Aboriginal spears snatched by British in 1770 returns to Australia

April 25, 2024 - 4:52 PM
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The surviving Kamay spears were given to Cambridge's Trinity College in 1771.(Museum of Archaeology and Anthropology, University of Cambridge)

 Four spears taken from Australia by a British explorer more than 250 years ago will be returned by Cambridge University to descendants of the indigenous community which crafted them, in the latest high-profile repatriation of artefacts.

The four spears are all that remains of the 40 or so which James Cook and his team took from the Gweagal people on their arrival in Australia in 1770, when they became the first known Europeans to reach the country’s east coast.

Indigenous people from across the globe have battled for years to recover works pillaged by explorers and colonizers, and they are finally receiving some of the treasures back at a time when Western institutions are grappling with the cultural legacies of empire.

Benin Bronzes have been returned to Nigeria by Germany and British organizations, while the Netherlands has handed back precious stones, silver and gold jewelry to its former Asian colonies, Sri Lanka and Bali.

The Gweagal people’s multi-pronged wooden spears have been part of the University of Cambridge’s collection since 1771, when they were presented to Trinity College, where it was returned in a ceremony on Tuesday.

It comes seven years after an initial request was refused, partly over concerns about housing and conserving the spears.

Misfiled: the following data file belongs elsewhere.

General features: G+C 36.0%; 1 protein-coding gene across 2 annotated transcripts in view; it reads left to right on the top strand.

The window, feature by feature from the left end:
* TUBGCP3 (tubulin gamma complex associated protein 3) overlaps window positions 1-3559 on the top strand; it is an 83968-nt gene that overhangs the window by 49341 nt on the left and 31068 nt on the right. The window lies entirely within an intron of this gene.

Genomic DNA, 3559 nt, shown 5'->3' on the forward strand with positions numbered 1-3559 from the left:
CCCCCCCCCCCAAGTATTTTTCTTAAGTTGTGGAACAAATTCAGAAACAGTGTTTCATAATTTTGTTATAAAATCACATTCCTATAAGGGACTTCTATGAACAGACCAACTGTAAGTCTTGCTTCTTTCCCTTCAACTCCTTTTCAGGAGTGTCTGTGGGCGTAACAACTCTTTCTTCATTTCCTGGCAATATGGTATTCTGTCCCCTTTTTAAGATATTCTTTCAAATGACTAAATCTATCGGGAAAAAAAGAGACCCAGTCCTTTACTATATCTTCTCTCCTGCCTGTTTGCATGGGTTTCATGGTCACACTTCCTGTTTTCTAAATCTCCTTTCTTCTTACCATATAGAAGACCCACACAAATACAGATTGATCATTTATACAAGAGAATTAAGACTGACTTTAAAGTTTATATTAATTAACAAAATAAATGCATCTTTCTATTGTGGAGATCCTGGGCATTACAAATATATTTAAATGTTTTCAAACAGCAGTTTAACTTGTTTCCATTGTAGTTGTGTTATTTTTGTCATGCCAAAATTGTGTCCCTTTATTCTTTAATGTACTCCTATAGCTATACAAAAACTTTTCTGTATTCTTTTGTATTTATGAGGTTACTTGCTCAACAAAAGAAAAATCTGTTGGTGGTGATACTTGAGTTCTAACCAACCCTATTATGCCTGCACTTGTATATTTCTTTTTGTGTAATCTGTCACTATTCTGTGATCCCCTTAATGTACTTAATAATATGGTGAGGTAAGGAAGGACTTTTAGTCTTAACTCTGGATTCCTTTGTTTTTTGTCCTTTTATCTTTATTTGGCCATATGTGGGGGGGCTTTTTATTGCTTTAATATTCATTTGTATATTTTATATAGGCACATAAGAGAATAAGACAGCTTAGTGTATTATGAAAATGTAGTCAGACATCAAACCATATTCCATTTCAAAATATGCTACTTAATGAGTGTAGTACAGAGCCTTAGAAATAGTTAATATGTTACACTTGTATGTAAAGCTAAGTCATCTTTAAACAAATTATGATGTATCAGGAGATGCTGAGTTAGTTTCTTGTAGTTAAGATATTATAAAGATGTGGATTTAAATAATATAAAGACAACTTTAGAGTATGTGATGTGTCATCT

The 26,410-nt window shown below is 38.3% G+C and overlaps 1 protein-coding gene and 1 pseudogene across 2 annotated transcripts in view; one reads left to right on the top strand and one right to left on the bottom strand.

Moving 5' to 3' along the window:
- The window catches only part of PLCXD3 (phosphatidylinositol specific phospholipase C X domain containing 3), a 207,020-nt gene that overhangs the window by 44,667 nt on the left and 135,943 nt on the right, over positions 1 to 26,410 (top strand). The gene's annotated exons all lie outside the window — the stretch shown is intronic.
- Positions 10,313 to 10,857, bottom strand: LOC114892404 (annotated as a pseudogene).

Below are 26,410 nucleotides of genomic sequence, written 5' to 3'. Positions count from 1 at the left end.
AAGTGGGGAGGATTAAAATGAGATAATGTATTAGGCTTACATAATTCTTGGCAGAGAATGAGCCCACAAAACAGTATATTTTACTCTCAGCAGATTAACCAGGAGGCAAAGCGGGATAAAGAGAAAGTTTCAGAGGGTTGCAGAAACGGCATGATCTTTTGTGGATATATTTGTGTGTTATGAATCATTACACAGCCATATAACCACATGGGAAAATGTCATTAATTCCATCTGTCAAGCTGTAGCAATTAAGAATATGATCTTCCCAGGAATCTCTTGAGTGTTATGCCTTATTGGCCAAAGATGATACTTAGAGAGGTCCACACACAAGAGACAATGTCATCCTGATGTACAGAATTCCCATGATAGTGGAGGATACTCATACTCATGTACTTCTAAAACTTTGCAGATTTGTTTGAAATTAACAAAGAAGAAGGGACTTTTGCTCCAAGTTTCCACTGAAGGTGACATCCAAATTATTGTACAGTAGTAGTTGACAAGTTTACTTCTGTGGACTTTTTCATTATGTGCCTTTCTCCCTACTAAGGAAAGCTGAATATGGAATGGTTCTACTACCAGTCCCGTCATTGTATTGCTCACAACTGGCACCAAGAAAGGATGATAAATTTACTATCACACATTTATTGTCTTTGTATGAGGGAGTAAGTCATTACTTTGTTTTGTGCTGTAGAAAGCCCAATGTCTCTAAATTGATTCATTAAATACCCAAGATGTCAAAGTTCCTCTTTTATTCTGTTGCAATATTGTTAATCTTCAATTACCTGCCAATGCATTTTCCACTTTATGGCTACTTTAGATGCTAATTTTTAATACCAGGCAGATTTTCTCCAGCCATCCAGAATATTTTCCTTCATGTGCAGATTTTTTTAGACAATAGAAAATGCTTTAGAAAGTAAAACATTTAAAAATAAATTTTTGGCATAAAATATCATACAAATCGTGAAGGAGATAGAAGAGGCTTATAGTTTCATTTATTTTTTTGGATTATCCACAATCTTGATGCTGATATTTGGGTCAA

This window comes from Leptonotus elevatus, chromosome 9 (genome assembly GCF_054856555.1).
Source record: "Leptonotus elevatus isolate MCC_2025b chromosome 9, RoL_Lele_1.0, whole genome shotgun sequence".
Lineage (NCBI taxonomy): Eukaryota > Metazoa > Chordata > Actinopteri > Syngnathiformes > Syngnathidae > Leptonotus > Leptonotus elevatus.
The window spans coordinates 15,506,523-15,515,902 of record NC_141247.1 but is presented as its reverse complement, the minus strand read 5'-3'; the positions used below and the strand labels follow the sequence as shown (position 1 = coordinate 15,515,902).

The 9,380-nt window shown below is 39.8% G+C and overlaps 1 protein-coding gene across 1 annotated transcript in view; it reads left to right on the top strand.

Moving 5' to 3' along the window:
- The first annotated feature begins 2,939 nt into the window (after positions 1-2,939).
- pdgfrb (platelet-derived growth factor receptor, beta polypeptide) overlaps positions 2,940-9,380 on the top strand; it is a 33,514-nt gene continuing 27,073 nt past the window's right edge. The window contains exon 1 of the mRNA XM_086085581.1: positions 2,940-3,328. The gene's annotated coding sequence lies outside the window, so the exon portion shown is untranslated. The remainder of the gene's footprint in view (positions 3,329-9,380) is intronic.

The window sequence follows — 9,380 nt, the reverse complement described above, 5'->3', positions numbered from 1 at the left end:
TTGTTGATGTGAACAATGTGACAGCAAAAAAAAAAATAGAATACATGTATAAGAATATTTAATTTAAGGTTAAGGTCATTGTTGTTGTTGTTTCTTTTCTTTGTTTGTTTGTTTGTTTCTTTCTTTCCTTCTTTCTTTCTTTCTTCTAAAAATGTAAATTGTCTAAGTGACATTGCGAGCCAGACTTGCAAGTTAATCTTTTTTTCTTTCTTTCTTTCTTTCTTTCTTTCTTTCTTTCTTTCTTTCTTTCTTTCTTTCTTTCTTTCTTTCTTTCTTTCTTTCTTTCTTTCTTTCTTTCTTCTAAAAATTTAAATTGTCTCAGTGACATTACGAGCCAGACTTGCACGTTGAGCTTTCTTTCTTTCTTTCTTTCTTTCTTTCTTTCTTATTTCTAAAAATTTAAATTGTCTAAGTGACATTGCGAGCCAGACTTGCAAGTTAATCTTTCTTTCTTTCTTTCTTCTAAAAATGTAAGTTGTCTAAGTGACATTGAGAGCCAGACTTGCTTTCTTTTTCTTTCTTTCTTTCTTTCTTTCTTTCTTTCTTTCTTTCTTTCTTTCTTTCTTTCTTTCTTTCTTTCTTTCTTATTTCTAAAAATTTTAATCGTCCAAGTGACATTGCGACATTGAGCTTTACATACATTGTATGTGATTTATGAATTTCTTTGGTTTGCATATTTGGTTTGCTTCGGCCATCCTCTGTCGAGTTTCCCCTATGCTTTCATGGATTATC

“Our Elders have worked for many years to see their ownership transferred to the traditional owners of Botany Bay,” Noeleen Timbery from the La Perouse Local Aboriginal Land Council said in a statement.

“They (the spears) are an important connection to our past, our traditions, and cultural practices, and to our ancestors.”

Despite momentum swinging in favor of repatriating objects in recent years, some campaigns continue to meet resistance, most famously Greece’s bid for the Parthenon sculptures.

Athens has long called on the British Museum to permanently return the 2,500-year-old sculptures that British diplomat Lord Elgin removed from the Parthenon temple in 1806. The museum has said it would consider a loan to Greece only if Athens acknowledges the museum’s ownership of the sculptures.

While resolution seems some way off in the Parthenon case, Cambridge could return further items. Trinity College said it was committed to reviewing the complex legacies of the British empire, particularly in its collections.

— Reporting by Sarah Young; Editing by Stephen Coates